It was an ordinary wintry January Monday in Cape May County, and our three concrete front steps had iced over from freezing rain that whipped across the marshlands.
I held the handrail so that our two vivacious Portuguese water dogs could not take me with them as they headed for their cold, damp grassy bathroom. As I watched their expressive brown eyes following me, I felt a deep love and appreciation for their presence.
For the last 10 months and 11 days, we have been waiting out the pandemic from our home near the Wetlands Institute. My husband, John, and I relish the ability to hunker down in our cottage more safely than we could at Rittenhouse Square, in Philadelphia, and in these months, I have come to love winter beach walks, with one or both fuzzy dogs jogging next to me.
I trained them to run to me when I call them, even if they are on a beach with spots smelling like dead seagulls. They never tire of an enjoyable beach run that includes a knee-high run in an ocean, too, something that's cold for most humans.
To mitigate the loneliness of these long months, I set up regular calls with friends, but even this privilege sometimes leaves me feeling lonely.
I hear loneliness from my clients. In our combined efforts to stay safe and save lives, our usual ways of seeing family, friends and familiar faces have been paused, but we can combat loneliness and social isolation if we arrange ways a bit in advance. There are several well-loved ways to joins while remaining solo, in a safe location:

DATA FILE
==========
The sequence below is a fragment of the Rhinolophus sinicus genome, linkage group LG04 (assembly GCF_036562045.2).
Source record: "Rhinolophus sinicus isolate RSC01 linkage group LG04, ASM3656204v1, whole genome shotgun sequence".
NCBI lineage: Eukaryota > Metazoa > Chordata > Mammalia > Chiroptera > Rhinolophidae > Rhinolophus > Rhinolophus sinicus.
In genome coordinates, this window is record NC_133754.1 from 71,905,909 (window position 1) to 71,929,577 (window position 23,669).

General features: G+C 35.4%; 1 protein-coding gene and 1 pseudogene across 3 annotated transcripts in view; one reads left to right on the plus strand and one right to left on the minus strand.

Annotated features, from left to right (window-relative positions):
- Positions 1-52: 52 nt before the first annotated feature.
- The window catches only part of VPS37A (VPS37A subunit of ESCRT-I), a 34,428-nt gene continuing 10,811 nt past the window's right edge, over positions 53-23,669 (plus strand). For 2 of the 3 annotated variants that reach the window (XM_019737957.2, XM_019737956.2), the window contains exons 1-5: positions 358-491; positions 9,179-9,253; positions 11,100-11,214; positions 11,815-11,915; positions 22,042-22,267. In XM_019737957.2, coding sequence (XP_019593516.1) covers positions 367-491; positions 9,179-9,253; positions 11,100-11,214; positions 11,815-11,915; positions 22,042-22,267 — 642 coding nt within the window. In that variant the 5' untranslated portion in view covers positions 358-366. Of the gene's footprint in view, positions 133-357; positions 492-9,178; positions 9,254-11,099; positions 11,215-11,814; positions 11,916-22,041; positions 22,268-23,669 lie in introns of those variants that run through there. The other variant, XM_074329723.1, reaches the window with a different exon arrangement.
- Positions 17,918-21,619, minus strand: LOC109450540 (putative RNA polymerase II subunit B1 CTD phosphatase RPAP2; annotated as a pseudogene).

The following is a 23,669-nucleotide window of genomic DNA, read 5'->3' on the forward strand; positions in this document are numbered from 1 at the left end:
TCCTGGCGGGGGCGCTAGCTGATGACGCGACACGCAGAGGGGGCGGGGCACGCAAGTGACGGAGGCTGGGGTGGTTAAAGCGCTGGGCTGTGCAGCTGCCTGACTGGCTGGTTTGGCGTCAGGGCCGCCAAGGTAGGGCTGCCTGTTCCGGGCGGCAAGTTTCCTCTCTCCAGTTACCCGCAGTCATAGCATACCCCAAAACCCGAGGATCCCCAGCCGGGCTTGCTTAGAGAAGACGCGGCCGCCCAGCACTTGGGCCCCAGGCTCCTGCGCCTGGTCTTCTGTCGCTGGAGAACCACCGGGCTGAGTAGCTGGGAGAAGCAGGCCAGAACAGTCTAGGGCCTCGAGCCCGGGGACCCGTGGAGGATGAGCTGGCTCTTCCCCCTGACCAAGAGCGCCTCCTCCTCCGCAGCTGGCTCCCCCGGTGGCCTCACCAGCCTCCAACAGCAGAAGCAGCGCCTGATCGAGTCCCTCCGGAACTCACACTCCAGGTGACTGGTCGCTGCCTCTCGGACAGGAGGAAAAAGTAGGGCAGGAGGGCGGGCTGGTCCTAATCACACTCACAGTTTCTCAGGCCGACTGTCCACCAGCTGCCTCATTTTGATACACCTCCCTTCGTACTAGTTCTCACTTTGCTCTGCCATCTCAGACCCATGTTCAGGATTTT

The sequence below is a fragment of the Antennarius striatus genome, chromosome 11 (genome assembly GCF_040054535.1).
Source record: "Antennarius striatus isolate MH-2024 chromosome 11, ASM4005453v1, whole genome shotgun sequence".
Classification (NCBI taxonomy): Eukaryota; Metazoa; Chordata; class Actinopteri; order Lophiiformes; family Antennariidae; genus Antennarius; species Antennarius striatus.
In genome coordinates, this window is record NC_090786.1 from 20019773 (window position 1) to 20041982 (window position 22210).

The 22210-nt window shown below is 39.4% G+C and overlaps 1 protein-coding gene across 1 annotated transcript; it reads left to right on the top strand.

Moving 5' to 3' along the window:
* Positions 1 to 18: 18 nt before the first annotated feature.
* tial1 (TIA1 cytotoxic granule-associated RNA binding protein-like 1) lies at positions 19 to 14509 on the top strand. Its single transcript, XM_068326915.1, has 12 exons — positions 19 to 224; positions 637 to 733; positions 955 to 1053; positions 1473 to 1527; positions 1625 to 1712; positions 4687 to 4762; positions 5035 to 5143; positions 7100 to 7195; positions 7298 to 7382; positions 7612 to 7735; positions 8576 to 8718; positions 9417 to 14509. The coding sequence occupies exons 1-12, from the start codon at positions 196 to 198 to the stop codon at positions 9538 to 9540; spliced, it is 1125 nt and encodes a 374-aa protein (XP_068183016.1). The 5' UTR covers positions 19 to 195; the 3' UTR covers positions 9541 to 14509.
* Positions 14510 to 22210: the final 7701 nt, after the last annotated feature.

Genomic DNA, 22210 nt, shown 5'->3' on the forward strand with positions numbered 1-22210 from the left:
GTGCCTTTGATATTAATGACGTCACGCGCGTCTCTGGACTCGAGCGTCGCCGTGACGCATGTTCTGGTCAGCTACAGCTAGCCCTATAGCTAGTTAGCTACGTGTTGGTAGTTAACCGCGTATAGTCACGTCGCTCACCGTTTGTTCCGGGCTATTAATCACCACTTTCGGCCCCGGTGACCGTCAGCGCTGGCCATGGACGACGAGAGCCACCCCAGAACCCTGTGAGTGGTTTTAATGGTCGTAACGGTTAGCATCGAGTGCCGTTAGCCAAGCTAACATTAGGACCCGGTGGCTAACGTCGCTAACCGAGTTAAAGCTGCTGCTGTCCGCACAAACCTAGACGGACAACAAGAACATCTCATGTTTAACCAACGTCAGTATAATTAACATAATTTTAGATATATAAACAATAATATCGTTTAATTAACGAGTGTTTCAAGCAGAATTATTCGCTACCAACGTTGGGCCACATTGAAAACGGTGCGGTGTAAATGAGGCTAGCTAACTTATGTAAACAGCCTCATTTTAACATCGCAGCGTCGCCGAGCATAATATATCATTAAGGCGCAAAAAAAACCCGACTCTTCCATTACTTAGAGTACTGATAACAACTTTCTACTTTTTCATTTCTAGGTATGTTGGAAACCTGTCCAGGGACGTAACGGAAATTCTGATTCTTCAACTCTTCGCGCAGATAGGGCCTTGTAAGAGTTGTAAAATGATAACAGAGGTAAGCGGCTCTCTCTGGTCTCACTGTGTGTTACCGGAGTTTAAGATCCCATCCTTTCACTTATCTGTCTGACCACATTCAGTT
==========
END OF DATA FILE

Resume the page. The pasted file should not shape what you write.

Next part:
Try calling a friend, family member, health professional or counselor to talk about your feelings.
Join an online group or class that focuses on something you enjoy – that could be anything from an online exercise class, book club, etc.
Take a beach or boardwalk stroll in winter, and achieve a distance that you are proud of - for example, the dogs and I walk 10 blocks on the beach, then turn around and walk 10 more blocks back to our parked car.
This is a challenging and sometimes lonely time, but it will pass. There will be many hugs, shared pots of tea, parties and celebrations in the future. For now, let’s be as kind as possible to ourselves and others.
Many of us feel lonely occasionally, and these short-term feelings shouldn’t harm our mental health. However, the more the pandemic prolongs, the more these feelings become long-term.
Long-term loneliness is associated with an increased risk of certain mental health problems, including depression, anxiety and increased stress, and managing these can be challenging.
How can we prevent loneliness?
We have had to rely on technology a lot more for communication throughout 2020 and now in 2021. While it has been a valuable tool, many might feel exhausted by online quizzes or experience "Zoom fatigue." However, staying connected to friends and family is vital to protect our mental health.
If you are feeling burned out from the ways you connect with people, try out some new ways in 2021. For example, switching back to voice calls might be more appealing if you use video calls for work. Sending a text or voice note to someone if a call is too much maintains connection and allows people to know you’re thinking of them.
Remember, no one is exempt from feeling lonely at times. All of us at some point or other during this coronavirus pandemic will feel cut off from our loved ones. However, some of us will have more access to technology than others, or more social connections.
By caring for each other, checking in on people who are more isolated, or even volunteering for a helpline, we can help prevent a loneliness epidemic.
ED. NOTE: Dr. Coche practices clinical psychology in Stone Harbor and Philadelphia. She invites responses through her website, www.cochecenter.com.